Among the final duties that former MTA New York City Transit Vice President Network and Resignaling Pete Tomlin discharged before he left the agency following Andy Byford’s resignation as President was demonstrating an innovative piece of new technology—UWB (Ultra-Wide Band), wireless technology that offers faster and less-expensive installation of modern CBTC (communications-based train control) by eliminating much of the onboard and wayside equipment traditionally required for advanced-technology signaling. Tomlin—arguably one of the finest signaling and train control people on the planet—collaborated with suppliers Thales and Piper Networks in an impressive public demonstration of UWB.
NYCT’s UWB proof-of-concept was the culmination of a pilot program on the Flushing (7) Line that came together in only nine months, thanks to Tomlin’s expertise and that of Thales, Piper Networks and MTA Chief Innovation Officer Mark Dowd. UWB traces its roots to the MTA’s Genius Transit Challenge program, launched in 2017, which “challenged leading companies from around the world to improve subway signals, capacity and communications for the future.”
In March 2019, the NYCT awarded Thales and Piper a contract for a UWB-based Train Control System Pilot Program on the Flushing Line. At the same time, NYCT awarded Siemens and Humatics a contract for a UWB pilot on the Canarsie (L) Line. The pilot’s scope involved preparing UWB for safety certification. It consisted of nine months of testing and collecting 2,500 hours of operational data. An automated data upload facility at NYCT’s Corona Yard enabled Cloud-based processing of all collected sensor data from the line that can be compared with data from the CBTC system and a LiDAR (light detection and ranging)-based “ground truth” digital map.
Four trainsets on the Flushing Line, one of two lines equipped with CBTC, were outfitted with the Thales’ CBTC system that integrates Piper’s UWB technology. Four on the Canarsie Line were outfitted with a Siemens CBTC system that integrates Humatics UWB technology.
The Flushing Line demonstration took place on the center express track between the 61 Street/Woodside and 40th Street stations. The demo “showed the potential of an even more precise positioning system, UWB, to improve system performance and recovery,” NYCT noted. “The pilot proved it could also help accelerate the implementation of CBTC.” Additionally, UWB technology is installed on the wayside rather than directly on the railbed, so “it could be considerably easier for NYCT personnel to maintain in the long term and cut down on delays stemming from malfunctioning track-borne equipment.”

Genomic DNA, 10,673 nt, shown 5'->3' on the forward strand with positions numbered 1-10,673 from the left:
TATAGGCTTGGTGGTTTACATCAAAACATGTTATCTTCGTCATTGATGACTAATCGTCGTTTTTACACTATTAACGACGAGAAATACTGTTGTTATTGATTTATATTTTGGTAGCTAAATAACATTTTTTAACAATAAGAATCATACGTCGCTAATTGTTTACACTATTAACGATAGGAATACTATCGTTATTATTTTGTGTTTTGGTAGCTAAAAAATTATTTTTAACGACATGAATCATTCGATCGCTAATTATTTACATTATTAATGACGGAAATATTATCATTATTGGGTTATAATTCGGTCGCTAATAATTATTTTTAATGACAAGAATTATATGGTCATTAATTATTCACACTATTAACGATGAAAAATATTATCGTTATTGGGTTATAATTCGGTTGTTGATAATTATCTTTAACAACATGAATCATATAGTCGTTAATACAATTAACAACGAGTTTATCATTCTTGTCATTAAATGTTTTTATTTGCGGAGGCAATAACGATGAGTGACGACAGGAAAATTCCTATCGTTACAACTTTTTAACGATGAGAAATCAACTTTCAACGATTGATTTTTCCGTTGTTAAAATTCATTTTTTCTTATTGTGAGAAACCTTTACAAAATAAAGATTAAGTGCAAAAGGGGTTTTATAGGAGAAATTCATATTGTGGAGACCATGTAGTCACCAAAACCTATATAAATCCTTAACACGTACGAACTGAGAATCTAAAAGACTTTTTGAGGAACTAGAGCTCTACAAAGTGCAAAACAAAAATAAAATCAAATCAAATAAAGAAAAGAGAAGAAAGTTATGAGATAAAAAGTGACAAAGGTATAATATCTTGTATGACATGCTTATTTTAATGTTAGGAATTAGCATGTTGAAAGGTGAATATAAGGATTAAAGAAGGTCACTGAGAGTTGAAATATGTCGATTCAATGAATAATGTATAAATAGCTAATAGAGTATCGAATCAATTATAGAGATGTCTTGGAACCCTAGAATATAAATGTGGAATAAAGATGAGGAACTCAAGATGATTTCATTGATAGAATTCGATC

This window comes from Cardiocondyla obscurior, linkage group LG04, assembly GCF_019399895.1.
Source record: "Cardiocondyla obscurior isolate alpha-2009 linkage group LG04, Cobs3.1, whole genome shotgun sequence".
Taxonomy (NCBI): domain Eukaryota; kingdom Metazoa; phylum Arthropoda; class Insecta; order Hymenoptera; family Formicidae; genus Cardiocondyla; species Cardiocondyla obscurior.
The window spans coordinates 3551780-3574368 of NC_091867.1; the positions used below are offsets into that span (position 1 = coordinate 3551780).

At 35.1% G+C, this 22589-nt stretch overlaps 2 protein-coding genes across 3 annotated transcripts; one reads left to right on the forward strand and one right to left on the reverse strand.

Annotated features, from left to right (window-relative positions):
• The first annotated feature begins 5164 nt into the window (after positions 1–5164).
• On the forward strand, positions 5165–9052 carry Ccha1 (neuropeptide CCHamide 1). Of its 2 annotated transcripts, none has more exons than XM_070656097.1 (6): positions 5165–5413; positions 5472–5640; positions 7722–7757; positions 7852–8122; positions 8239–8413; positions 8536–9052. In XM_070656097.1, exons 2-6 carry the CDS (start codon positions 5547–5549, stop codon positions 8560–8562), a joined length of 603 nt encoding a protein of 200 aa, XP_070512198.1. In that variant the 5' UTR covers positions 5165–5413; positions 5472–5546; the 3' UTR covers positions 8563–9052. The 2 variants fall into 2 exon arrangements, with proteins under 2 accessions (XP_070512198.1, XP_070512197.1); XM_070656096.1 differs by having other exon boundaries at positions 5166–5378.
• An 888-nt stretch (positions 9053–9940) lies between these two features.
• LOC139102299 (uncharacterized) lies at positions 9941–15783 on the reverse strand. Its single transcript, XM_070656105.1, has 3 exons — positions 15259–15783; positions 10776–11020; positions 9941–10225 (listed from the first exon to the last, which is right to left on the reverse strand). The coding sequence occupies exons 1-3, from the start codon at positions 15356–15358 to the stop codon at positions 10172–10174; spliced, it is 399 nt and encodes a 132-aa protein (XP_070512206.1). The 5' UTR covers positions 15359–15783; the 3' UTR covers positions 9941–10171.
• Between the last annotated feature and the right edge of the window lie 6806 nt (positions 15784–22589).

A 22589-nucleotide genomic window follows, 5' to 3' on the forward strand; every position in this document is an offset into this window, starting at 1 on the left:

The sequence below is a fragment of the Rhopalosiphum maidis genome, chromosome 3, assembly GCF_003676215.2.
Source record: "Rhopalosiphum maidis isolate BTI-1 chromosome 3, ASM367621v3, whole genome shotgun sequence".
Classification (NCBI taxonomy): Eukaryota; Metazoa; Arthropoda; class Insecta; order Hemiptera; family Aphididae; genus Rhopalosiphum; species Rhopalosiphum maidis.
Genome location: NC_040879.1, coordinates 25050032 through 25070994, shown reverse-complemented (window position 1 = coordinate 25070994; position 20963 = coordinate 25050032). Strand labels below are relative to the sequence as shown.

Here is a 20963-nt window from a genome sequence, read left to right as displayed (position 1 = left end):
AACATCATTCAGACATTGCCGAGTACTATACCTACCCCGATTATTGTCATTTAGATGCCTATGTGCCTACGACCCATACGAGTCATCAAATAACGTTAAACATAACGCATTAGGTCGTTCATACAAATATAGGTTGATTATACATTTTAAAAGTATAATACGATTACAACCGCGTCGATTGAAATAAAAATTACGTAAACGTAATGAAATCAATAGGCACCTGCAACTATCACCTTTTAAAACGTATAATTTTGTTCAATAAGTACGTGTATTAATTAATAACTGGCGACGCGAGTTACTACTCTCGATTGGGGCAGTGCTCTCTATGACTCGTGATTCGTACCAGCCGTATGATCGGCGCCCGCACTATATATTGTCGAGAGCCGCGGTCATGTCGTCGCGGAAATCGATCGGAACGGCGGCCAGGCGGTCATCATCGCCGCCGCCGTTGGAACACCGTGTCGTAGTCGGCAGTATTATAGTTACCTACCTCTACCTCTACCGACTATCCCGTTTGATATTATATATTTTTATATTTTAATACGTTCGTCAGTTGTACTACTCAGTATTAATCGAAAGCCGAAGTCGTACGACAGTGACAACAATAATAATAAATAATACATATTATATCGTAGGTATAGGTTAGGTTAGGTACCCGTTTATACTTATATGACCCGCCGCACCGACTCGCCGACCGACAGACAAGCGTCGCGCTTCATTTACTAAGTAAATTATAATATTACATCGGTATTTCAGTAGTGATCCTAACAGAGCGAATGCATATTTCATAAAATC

Key advantages and features of UWB:
• Rapid implementation, achieved through a reduction of onboard equipment by elimination of vehicle undercarriage installation. This could enable NYCT to modernize aging subway infrastructure on an accelerated timeline.
• Improved train positioning accuracy, called NGP (Next-Generation Positioning), achieved through utilization of modern onboard sensors including UWB radios. The UWB test runs are used to evaluate the accuracy and fault tolerance of the NGP system. Each end-of-the-test train is equipped with a Thales Vehicle On Board Computer (VOBC), part of the CBTC system, integrated with the NGP sensors.
• Accelerated start-up position initialization. The NGP system is described as “highly tolerant of equipment or sensor failures without impacting overall function.” Upon power-up and initialization, the NGP system tells the onboard controller precisely where it is located, enabling a train to initialize and engage Automatic Train Operation (ATO) faster than current-generation CBTC systems.